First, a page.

Each year, the policy analysis and innovation section of the United Nations Office for the Coordination of Humanitarian Affairs (OCHA) blocks off the first week of December to gather at UN headquarters a broad range of UN agencies, non-governmental organizations (NGOs), academics and others for an intensive three-day reflection on the state of the global humanitarian system and its possible futures.
The event is called the Global Humanitarian Policy Forum. This year, under the banner of “interoperability” (the ability of making systems and organizations work together) and humanitarian action, Direct Relief was invited to participate.
While a surprising succession of speakers criticized the term “interoperability” as unwieldy and nondescript, throughout the proceedings a clever and subtle shift of emphasis could be heard in the endless debates over data sharing and humanitarian effectiveness.
Rather than hewing to the path of negotiated inter-agency settlements (almost inevitably a political minefield), this year’s Forum zeroed-in on interoperability as an informational problem. Questions that arose included:
- How can software mediate institutional interests in data security and competition?
- To what degree is humanitarian coordination as such really a software problem more than a political problem?
- What sorts of informational standards, from newcomers like Humanitarian eXchange Language (HXL) to standbys like Common Alerting Protocol (CAP) and Open Geospatial Consortium (OGC), best allow software to play a greater and more helpful role in humanitarian coordination?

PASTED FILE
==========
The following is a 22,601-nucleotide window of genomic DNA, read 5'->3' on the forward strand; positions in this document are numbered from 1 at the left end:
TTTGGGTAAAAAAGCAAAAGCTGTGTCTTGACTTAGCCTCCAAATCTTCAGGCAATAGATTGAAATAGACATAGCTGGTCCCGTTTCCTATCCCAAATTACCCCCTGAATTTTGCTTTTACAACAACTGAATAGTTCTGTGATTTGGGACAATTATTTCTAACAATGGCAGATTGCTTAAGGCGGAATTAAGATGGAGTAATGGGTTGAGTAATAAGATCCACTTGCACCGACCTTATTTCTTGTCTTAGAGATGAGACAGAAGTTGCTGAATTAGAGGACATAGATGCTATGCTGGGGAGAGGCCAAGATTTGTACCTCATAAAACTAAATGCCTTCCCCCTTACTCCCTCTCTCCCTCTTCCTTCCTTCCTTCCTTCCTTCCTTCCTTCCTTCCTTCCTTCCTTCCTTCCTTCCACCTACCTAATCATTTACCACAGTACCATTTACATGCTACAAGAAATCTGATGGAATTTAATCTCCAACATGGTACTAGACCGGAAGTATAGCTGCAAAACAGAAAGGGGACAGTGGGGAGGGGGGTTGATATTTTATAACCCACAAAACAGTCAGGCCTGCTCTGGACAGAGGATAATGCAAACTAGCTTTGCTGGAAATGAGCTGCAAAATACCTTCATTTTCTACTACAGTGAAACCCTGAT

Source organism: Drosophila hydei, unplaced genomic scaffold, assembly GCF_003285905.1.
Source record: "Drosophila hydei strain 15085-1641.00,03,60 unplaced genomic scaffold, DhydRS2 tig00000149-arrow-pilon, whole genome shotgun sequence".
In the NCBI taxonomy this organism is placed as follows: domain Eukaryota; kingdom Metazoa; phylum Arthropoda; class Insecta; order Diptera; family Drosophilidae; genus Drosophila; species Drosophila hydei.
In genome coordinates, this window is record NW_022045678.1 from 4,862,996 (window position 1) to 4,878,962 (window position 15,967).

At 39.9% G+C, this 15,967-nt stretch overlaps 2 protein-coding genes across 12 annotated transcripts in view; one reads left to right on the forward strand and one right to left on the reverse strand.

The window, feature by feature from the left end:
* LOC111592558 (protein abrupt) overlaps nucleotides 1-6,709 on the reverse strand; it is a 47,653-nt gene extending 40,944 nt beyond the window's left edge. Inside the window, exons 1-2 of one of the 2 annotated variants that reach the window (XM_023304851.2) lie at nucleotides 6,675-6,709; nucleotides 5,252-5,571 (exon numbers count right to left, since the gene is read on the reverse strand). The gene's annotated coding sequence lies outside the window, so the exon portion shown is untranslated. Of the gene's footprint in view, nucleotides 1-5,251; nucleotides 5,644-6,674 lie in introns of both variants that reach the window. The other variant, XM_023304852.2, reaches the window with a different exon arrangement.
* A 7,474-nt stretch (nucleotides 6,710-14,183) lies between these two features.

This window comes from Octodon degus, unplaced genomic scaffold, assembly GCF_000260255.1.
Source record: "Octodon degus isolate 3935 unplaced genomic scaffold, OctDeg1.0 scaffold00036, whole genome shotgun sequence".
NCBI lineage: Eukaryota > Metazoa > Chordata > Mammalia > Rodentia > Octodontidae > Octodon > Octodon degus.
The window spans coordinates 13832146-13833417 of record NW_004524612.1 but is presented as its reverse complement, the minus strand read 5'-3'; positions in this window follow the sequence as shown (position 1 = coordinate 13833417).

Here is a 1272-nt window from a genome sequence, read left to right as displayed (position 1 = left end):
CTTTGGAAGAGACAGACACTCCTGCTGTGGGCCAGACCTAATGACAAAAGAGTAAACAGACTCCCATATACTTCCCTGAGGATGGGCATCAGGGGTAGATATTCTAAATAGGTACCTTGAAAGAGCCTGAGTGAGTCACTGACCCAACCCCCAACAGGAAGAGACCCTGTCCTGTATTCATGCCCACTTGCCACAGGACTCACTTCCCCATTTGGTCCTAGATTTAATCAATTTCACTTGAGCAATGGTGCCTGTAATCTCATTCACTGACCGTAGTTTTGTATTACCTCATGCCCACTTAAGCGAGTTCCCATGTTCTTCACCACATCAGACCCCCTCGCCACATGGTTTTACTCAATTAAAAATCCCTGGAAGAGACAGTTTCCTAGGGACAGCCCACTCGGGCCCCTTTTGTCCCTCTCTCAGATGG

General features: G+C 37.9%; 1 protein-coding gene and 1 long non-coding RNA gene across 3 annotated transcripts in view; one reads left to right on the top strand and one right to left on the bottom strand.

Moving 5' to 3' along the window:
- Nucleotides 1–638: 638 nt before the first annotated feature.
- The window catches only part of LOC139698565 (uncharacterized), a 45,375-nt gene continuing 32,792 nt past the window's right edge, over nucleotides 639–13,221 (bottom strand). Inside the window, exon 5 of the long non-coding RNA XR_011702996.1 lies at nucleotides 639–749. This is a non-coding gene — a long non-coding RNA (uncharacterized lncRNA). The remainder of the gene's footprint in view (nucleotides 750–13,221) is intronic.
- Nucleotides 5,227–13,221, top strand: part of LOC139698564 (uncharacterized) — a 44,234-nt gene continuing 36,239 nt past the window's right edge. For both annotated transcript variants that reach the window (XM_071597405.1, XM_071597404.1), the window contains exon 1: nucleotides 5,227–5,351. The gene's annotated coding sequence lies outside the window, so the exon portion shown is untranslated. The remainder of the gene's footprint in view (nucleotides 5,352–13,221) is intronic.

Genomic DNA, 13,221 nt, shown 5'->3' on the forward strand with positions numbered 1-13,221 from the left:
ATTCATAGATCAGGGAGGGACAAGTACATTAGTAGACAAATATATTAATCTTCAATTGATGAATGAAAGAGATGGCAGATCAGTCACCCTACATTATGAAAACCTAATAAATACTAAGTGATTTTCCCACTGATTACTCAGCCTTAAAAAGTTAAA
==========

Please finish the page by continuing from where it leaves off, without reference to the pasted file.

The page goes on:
- Can the shift to a more self-consciously informational set of problems in humanitarian space help to improve the relevance and positive impact of actors in the global humanitarian system amid a set of tectonic geopolitical shifts? (These shifts range from rapidly increasing wealth in emerging market countries, to new assertions of sovereignty and regional priority throughout the global south, to a startling set of post-financial-crisis shifts in the impact of private capital, the dissemination of mobile networked technologies and the potentially diminishing willingness of states to fund humanitarian action).
As the conversation shifted to more intimate group discussions by the second day, we heard compelling claims that humanitarian agencies may need to shift away from “innovation” per se as an organizing paradigm for humanitarian investment, in favor of pragmatic interests in “absorptive capacity” and appropriate technologies.
For more than a decade, NGOs have been funded to produce a huge array of pilot technology and data projects, the vast majority of which have had no impact whatsoever upon humanitarian operations. Representatives from the Harvard Humanitarian Initiative in particular emphasized that the humanitarian sector as a whole has been producing far more projects than can ever be meaningfully deployed in practice, leading to a classic risk of speculative crash and backlash.
Likewise, sacred cows of innovation funding, such as the imperative to take new technologies “to scale” as a demonstration of success, came under criticism for neglecting to think seriously about scale in ways that differ from private technology investments and which respect the multiplicity of spatial scales which define the problems that require humanitarian action.
As the Forum came to a close, OCHA marked out a series of new events over the next two years which will carry forward this discussion of coordination as an informational problem. Direct Relief, and through us our partners, will continue to be in the midst of this dialogue.